What to look for when scouting for sudden death syndrome in soybean fields
Sudden death syndrome can impact yields significantly if left unnoticed. Know what symptoms to look for when scouting your soybean fields for SDS.
Soybean sudden death syndrome (SDS) is beginning to show symptoms in some irrigated soybean fields in southwest Michigan. Most of the fields where I have seen SDS in 2011 are irrigated sandy fields with high yield potential. While the more severe symptoms are easy to spot in fields, the initial leaf symptoms can be subtle, making the disease hard to identify. The patterns of infection often seem to coincide with pockets of high soybean cyst nematode (SCN) activity in the fields. Often, the infected plants also look to be stunted in growth. The initial leaf symptoms are yellow spots on the leaves. These yellow spots begin to coalesce into a more significant yellowing pattern with time.
The leftmost leaf is non-infected. Continuing to the right is a progression of SDS
symptoms, leading to the rightmost leaf that is severely infected.
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Finally, the more easily identifiable interveinal yellowing with brown necrosis begins to become visible on the more severely infected plants (See below photo).
When scouting, look for areas within fields that are exhibiting premature drying and appear a “crispy” brownish-yellow color. These areas often appear as though the plants are being severely impacted by drought. In heavier-textured soils or where soybean cyst nematodes are not a significant problem, areas that have been stressed by excess moisture, compaction or drought often are where SDS symptoms first occur in fields.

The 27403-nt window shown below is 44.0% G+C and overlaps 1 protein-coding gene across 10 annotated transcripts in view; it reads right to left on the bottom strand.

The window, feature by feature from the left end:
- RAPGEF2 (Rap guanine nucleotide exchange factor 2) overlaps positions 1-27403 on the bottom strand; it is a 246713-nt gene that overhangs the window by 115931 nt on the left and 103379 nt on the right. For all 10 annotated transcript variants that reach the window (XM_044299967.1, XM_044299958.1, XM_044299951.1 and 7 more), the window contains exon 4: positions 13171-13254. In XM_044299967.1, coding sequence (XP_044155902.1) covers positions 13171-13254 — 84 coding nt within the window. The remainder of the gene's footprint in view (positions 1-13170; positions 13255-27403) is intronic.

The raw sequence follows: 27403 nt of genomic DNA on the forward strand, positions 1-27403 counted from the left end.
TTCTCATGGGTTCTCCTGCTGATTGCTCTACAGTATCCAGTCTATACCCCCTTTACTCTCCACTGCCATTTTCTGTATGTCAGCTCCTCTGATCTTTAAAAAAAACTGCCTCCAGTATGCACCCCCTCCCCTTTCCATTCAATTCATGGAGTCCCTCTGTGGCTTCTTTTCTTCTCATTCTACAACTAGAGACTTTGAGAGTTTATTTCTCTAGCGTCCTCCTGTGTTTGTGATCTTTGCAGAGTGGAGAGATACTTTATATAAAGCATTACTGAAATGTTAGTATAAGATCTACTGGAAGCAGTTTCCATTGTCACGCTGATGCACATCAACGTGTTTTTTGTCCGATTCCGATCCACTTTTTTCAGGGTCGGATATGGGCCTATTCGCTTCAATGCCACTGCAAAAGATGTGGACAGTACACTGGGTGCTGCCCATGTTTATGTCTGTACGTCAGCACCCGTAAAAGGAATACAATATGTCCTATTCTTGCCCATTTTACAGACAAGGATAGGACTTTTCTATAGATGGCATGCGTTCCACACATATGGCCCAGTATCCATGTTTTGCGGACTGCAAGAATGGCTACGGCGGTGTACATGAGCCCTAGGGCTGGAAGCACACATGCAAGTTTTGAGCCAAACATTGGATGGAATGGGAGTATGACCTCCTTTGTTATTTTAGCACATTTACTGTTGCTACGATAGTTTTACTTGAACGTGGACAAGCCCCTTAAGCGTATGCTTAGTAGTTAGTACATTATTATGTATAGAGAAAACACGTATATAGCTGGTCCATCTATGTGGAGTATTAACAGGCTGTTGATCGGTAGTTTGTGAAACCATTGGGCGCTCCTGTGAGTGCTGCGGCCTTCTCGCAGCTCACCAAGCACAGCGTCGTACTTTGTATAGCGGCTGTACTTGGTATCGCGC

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Sudden death syndrome can impact yields significantly, especially when the leaf symptoms begin to occur early in the growing season. In looking at the MSU Variety Trial and Research Plots at the SDS Research Center near Decatur, Mich., this season, there are tremendous differences between varieties in their ability to tolerate SDS infection. Read previous MSU Extension article Sudden death syndrome beginning to show symptoms in southwest Michigan soybean fields to learn more about SDS.
Plant height differences of a more SDS-tolerant variety (background) compared
to a more SDS-susceptible variety (foreground) at the MSU Southern Michigan
Soybean Disease center SDS Research Trial in 2011.
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